01:07 GMT +316 July 2019
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    Russian weapons in America's backyard

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    MOSCOW. (RIA Novosti military commentator Viktor Litovkin) - In recent years Russia has become one of the key arms suppliers for Latin America, ousting the United States from markets it once dominated, according to a report by the Council on Hemispheric Affairs (COHA) in Washington.

    "Moscow's developing bilateral security relations with Latin American governments have become a matter of some concern for Washington," the study says. It contains both official reports and information leaks about Russia's contacts with Venezuela, Argentina, Peru, Brazil, Cuba, Colombia, and Mexico on past and future deliveries of Russian weapons, including fighter and transport planes, helicopters, missiles, air defense systems, tanks, armored personnel carriers, launches, submarines, and even small arms.

    According to the study, "it cannot be denied that at a certain point Moscow's military sales may have gradually altered the geo-security landscape of much of the Americas. These results are not likely to please Washington policymakers." The report also cites figures from the Congressional Research Service, showing that between 1998 and 2001, Russia supplied $300 million worth of arms to Latin America, and $600 million worth between 2002 and 2005. Congress forecasts a growth in Russian weapons deliveries to the region in the next few years. The question is, why all this is taking place in the United States' "backyard," as Washington has always described countries south of the 30th parallel?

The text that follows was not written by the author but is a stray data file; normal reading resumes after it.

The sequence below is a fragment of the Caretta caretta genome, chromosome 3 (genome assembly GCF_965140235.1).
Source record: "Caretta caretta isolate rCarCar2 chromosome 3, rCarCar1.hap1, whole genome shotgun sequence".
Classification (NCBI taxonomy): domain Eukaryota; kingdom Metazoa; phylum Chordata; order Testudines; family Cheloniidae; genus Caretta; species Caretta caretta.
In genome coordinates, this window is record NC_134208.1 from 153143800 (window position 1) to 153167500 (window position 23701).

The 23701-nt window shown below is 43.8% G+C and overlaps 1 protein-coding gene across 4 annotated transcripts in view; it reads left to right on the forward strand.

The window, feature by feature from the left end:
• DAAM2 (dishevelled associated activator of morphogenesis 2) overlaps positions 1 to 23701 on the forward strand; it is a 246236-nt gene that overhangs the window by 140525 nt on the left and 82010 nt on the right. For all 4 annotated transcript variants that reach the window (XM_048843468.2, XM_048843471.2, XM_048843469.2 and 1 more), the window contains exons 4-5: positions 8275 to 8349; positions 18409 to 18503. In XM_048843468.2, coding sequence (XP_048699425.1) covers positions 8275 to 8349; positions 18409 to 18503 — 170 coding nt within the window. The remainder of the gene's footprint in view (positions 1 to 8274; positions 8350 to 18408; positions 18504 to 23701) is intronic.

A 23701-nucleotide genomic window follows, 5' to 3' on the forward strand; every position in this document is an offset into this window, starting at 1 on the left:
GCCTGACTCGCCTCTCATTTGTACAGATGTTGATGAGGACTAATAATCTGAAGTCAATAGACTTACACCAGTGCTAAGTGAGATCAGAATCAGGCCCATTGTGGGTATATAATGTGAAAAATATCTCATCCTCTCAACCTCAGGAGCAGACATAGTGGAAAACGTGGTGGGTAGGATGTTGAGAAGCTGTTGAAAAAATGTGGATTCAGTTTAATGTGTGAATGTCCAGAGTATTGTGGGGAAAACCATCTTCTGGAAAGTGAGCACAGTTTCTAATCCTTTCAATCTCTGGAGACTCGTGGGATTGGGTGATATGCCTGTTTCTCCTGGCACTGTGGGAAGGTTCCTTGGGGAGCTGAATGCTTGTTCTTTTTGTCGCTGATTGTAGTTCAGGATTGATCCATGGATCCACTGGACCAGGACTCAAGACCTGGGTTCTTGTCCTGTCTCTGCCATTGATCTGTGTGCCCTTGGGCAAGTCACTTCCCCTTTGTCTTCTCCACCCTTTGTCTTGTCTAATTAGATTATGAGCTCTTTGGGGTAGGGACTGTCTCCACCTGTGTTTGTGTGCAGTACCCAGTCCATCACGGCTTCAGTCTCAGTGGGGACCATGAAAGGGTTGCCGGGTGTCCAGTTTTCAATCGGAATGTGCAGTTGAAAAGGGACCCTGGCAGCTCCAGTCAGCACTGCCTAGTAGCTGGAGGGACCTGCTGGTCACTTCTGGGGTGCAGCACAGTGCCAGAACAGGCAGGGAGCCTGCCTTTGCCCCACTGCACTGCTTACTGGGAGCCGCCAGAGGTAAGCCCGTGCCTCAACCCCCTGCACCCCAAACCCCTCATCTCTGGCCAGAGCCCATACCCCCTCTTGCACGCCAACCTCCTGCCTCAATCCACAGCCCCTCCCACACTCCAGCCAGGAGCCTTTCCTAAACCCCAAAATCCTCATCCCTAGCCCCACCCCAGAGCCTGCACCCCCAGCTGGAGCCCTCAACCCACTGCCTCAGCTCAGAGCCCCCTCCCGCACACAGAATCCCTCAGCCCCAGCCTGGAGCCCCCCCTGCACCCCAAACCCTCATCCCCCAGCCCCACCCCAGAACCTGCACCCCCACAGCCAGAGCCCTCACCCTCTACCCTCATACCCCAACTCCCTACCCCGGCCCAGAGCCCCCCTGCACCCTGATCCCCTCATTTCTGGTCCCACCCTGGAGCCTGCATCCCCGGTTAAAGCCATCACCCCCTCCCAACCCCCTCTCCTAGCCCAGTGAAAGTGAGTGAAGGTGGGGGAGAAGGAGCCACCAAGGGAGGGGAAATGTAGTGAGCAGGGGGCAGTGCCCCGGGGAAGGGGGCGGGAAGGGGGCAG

The answer is not as obvious as it may seem at first sight. It is not only that some South and Central American countries have leaned leftward in recent years, with so-called "popular leaders" coming to power, above all in Brazil, Bolivia, Nicaragua and Venezuela. It is also that they believe Washington's policy in the region is selfish and has nothing to do with maintaining mutually beneficial relations of partnership with its southern neighbors. In addition, the harsh control always exercised by the United States over Latin American governments and their foreign policies and economic development has eased somewhat lately.

    Washington is now having problems in the Middle East, and the fighting in Iraq and Afghanistan shows no sign of letting up. Iran, refusing to obey UN Security Council resolutions, is also showing defiance. Nor has it been plain sailing in relations with NATO strategic allies, with France and Germany coming out against the occupation of Mesopotamia. The cozy picture of a unipolar world is beginning to fall apart.

    What is more, Washington's run-of-the-mill techniques of exerting pressure on unfriendly regimes in South America by applying economic sanctions are not working. Neither in Venezuela, nor even in Colombia, where Washington has always felt at home. The United States' refusal to supply spare parts for F-16 fighter jets in service with Venezuela's air force prompted President Hugo Chavez to ask Russia to sell him the latest Russian multi-role Su-30MK fighters.